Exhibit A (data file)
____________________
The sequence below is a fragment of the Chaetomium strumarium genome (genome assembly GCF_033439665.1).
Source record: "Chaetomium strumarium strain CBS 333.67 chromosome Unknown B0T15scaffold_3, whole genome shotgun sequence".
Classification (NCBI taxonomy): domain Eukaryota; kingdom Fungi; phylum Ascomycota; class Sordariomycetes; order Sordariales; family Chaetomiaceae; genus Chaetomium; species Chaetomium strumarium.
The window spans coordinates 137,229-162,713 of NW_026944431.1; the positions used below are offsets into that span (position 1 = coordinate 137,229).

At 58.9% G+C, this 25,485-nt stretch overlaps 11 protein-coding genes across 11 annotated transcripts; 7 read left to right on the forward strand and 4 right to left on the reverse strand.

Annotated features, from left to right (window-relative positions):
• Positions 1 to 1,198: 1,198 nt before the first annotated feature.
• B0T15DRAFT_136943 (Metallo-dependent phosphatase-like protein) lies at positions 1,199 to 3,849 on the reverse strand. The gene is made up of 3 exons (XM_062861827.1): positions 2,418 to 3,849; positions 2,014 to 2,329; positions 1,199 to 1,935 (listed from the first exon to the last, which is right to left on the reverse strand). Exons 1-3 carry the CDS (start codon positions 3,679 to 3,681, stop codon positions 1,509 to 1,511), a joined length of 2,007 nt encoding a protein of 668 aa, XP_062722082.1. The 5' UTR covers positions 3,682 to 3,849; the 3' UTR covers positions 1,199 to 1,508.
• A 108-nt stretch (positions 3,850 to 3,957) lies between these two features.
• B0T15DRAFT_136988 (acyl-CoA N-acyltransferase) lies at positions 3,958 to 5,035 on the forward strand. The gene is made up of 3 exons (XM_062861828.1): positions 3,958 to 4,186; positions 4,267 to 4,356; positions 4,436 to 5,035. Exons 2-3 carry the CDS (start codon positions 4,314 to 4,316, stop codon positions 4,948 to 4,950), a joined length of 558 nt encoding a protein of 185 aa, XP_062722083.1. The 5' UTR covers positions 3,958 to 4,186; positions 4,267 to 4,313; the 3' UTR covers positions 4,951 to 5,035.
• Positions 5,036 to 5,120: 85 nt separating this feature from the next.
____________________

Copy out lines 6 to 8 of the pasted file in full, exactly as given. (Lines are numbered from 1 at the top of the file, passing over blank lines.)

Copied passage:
Annotated features, from left to right (window-relative positions):
• Positions 1 to 1,198: 1,198 nt before the first annotated feature.
• B0T15DRAFT_136943 (Metallo-dependent phosphatase-like protein) lies at positions 1,199 to 3,849 on the reverse strand. The gene is made up of 3 exons (XM_062861827.1): positions 2,418 to 3,849; positions 2,014 to 2,329; positions 1,199 to 1,935 (listed from the first exon to the last, which is right to left on the reverse strand). Exons 1-3 carry the CDS (start codon positions 3,679 to 3,681, stop codon positions 1,509 to 1,511), a joined length of 2,007 nt encoding a protein of 668 aa, XP_062722082.1. The 5' UTR covers positions 3,682 to 3,849; the 3' UTR covers positions 1,199 to 1,508.